NeoGAFs Kent Brockman
Following the release of Rockstar Games’ seminal Grand Theft Auto 3 in 2001, GTA clones of all kinds flooded the market, each one angling to capitalize on the sandbox game’s popularity. That era of gaming lasted well into the 2010s, giving birth to Mafia, The Getaway, and Saints Row. Even brand licenses imitated GTA’s winning formula—Scarface, The Godfather, and The Sopranos received video game adaptations in 2006 to varying degrees of success.
With 2005’s Mercenaries: Playground of Destruction, developer Pandemic Studios delivered a GTA clone that bucked the common trend, sidestepping crime-ridden urban environments to instead use a politically unstable Korea as its setting. The end result offered a revolutionary experience whose main rival made it to market in the 2008 sequel, World in Flames.
Rather than gangsters chasing the lap of luxury, Mercenaries starred guns-for-hire caught in the middle of political upheaval. As opposed to crime bosses and kingpins, characters in Mercenaries more often than not conferred with factions that represented the interests of entire countries. Critics and players considered the series a nice change of pace, nicely punctuated by Pandemic’s unapologetically over-the-top gameplay.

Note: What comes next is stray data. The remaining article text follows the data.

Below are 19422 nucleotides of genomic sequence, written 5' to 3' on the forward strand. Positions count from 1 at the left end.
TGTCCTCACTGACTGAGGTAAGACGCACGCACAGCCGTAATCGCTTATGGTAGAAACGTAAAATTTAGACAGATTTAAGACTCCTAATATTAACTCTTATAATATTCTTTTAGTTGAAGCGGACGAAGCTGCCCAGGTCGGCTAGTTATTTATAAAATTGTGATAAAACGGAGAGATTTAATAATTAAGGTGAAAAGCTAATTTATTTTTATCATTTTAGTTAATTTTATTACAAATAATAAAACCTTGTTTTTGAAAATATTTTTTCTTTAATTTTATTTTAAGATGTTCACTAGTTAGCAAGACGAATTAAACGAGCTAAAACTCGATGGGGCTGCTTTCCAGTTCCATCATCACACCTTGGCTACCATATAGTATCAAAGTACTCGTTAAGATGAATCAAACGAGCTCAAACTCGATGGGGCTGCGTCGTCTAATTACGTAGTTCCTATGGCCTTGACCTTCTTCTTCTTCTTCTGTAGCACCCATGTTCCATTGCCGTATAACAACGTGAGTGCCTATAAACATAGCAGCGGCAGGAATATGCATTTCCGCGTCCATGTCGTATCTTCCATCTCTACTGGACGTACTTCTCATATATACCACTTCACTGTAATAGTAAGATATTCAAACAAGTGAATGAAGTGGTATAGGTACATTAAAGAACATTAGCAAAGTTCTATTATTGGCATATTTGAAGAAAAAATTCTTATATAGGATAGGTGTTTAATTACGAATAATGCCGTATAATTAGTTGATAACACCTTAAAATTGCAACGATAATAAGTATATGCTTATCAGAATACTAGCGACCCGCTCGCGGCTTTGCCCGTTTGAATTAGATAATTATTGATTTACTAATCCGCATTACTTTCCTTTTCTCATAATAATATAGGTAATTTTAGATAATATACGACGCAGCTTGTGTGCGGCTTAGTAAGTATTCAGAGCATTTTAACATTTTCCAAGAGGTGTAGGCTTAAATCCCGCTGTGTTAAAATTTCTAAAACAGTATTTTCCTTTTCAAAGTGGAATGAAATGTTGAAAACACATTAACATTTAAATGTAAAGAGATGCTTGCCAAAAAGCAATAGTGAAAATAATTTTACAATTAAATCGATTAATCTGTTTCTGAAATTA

And though a third entry may have further expanded upon Pandemic’s militaristic answer to the open-world chaos of Grand Theft Auto, Mercenaries died with the unceremonious shuttering of the development studio. It was a death whose impact lingered as open-world games evolved beyond the parameters previously solidified by Rockstar and later adjusted by the likes of Pandemic Studios.
This is the history of Mercenaries.